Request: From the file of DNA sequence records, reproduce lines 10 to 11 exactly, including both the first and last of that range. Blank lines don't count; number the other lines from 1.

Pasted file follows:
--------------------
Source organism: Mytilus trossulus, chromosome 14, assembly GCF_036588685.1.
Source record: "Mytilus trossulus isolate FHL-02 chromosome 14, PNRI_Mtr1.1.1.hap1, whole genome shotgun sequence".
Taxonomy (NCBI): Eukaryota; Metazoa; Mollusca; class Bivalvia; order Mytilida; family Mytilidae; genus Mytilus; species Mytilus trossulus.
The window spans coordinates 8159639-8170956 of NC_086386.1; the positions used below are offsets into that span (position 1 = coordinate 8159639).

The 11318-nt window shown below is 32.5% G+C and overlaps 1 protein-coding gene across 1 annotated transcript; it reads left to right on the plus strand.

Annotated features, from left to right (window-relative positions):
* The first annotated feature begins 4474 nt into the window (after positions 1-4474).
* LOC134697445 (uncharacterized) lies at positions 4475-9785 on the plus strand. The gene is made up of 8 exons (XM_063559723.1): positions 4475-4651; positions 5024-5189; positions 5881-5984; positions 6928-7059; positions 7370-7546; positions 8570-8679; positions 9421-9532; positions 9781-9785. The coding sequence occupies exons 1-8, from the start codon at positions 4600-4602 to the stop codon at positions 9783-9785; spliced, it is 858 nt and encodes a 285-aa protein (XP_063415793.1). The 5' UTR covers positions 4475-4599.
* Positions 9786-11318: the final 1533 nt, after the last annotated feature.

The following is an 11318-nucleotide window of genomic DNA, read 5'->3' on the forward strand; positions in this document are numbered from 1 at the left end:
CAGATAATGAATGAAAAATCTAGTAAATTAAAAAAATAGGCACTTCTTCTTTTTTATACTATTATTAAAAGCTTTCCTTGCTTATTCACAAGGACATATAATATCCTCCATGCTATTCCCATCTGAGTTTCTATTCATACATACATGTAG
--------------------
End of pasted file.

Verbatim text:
The following is an 11318-nucleotide window of genomic DNA, read 5'->3' on the forward strand; positions in this document are numbered from 1 at the left end:
CAGATAATGAATGAAAAATCTAGTAAATTAAAAAAATAGGCACTTCTTCTTTTTTATACTATTATTAAAAGCTTTCCTTGCTTATTCACAAGGACATATAATATCCTCCATGCTATTCCCATCTGAGTTTCTATTCATACATACATGTAG